Residual Isocyanates in Medical Devices and Products: A Qualitative and Quantitative Assessment

Gillian Franklin, Homero Harari, Samavi Ahsan, Dhimiter Bello, David A. Sterling, Jonathan Nedrelow, Scott Raynaud, Swati Biswas, Youcheng Liu

Research output: Contribution to journalArticlepeer-review

5 Scopus citations


We conducted a pilot qualitative and quantitative assessment of residual isocyanates and their potential initial exposures in neonates, as little is known about their contact effect. After a neonatal intensive care unit (NICU) stockroom inventory, polyurethane (PU) and PU foam (PUF) devices and products were qualitatively evaluated for residual isocyanates using Surface SWYPE. Those containing isocyanates were quantitatively tested for methylene diphenyl diisocyanate (MDI) species, using UPLC-UV-MS/MS method. Ten of 37 products and devices tested, indicated both free and bound residual surface isocyanates; PU/PUF pieces contained aromatic isocyanates; one product contained aliphatic isocyanates. Overall, quantified mean MDI concentrations were low (4,4‘-MDI = 0.52 to 140.1 pg/mg) and (2,4‘-MDI = 0.01 to 4.48 pg/mg). The 4,4‘-MDI species had the highest measured concentration (280 pg/mg). Commonly used medical devices/products contain low, but measurable concentrations of residual isocyanates. Quantifying other isocyanate species and neonatal skin exposure to isocyanates from these devices and products requires further investigation.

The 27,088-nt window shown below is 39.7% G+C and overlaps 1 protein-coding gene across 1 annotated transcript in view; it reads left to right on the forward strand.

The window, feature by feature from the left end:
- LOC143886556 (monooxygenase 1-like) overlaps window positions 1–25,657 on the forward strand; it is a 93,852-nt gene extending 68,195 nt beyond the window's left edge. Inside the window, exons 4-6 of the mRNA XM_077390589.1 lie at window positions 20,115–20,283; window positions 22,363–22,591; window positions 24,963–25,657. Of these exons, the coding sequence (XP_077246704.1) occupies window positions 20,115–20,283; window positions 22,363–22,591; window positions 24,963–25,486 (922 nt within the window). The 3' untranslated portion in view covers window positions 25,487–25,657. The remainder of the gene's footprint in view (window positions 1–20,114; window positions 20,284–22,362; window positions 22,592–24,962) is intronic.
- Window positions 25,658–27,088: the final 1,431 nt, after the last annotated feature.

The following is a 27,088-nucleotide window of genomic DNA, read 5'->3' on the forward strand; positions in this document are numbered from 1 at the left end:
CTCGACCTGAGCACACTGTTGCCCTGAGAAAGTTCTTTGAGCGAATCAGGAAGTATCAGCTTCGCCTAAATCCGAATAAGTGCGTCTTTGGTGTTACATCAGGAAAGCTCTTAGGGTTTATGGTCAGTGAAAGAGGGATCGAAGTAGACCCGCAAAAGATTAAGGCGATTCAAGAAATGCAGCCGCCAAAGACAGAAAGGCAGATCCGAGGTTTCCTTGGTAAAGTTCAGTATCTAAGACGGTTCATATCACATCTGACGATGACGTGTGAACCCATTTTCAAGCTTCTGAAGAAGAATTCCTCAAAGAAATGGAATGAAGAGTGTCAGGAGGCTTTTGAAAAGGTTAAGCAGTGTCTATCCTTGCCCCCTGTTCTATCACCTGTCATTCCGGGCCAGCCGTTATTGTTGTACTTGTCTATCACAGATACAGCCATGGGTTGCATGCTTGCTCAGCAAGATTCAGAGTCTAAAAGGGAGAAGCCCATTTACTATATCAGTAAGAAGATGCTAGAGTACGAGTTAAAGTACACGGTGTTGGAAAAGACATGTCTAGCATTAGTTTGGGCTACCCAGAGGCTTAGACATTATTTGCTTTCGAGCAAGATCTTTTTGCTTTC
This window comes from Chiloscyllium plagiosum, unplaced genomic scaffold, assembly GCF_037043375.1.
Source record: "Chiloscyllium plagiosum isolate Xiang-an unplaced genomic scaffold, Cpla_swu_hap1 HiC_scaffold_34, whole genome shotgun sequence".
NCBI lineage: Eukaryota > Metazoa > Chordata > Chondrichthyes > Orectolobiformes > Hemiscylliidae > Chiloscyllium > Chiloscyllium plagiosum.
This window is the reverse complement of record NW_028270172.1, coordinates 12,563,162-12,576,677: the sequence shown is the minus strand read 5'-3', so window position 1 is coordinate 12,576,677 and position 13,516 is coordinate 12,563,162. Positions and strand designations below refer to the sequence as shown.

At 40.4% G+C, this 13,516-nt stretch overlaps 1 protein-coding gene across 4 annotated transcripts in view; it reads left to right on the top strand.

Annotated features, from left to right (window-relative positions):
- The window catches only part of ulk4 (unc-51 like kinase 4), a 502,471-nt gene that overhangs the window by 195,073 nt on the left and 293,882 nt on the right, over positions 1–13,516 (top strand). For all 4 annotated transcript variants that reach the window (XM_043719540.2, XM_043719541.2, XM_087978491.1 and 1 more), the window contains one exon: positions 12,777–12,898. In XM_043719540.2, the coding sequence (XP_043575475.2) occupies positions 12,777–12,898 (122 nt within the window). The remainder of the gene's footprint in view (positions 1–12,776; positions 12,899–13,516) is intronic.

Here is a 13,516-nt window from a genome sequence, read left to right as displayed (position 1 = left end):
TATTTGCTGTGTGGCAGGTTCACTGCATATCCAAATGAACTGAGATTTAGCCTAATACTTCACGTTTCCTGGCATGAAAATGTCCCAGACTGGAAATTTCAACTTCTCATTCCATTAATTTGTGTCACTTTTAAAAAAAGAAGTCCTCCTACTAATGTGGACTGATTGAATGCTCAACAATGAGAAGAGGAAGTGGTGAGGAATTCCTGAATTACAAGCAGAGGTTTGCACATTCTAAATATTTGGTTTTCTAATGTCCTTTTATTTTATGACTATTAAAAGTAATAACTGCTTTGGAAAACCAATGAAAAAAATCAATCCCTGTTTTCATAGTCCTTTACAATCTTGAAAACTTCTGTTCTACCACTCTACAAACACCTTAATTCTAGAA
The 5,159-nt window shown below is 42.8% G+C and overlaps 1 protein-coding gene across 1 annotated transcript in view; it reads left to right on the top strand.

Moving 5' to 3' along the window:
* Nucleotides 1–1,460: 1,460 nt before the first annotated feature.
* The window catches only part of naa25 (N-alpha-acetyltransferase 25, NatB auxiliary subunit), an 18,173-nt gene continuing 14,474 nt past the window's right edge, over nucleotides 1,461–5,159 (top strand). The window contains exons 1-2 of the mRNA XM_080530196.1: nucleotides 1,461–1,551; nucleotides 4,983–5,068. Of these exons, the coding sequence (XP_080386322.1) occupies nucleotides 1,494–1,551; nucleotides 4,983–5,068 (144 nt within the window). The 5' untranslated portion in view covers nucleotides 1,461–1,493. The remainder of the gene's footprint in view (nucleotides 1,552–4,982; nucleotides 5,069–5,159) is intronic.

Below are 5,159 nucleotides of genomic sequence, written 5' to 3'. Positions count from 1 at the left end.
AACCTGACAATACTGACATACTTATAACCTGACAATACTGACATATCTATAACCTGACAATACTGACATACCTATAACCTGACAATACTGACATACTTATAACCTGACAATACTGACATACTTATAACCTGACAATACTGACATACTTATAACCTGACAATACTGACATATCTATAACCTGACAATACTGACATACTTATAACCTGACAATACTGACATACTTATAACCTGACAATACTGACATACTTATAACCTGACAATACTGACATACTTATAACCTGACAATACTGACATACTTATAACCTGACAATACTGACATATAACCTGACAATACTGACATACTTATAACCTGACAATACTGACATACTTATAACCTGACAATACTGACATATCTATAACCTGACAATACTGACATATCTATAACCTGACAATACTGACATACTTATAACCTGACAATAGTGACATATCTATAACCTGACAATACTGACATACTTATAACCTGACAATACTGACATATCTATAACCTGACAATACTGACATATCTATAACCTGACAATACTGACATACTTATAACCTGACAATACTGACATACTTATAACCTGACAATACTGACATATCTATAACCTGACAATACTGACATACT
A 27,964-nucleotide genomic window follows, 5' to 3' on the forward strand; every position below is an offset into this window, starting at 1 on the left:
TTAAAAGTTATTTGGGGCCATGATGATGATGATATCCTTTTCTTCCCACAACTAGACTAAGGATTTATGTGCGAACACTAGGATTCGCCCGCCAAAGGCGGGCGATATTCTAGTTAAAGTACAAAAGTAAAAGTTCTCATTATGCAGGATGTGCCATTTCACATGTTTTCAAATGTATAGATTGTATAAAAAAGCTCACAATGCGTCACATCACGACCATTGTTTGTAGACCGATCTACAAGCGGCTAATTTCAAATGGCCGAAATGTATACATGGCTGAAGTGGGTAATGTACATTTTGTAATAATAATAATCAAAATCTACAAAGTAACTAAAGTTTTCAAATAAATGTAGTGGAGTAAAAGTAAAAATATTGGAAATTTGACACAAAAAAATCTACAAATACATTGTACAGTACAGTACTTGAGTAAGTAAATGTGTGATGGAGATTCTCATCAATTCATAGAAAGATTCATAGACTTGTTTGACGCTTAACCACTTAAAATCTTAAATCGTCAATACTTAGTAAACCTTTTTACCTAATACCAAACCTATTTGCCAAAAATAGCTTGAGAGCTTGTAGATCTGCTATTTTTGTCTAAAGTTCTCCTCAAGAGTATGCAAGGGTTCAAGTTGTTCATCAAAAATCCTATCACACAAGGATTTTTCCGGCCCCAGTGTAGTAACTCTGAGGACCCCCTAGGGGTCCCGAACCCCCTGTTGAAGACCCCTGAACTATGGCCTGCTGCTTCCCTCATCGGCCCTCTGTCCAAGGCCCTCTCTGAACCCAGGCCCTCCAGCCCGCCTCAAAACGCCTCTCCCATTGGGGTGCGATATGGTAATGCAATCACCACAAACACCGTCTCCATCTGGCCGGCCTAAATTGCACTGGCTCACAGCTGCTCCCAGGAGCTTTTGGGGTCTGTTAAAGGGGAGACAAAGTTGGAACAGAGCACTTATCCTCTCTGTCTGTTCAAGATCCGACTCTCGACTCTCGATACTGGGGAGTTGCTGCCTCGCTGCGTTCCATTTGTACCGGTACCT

Original languageEnglish
JournalEnvironmental Health Insights
StatePublished - 2016


  • asthma
  • isocyanates
  • medical devices and products
  • methylene diphenyl diisocyanate
  • neonatal exposure
  • skin sensitization


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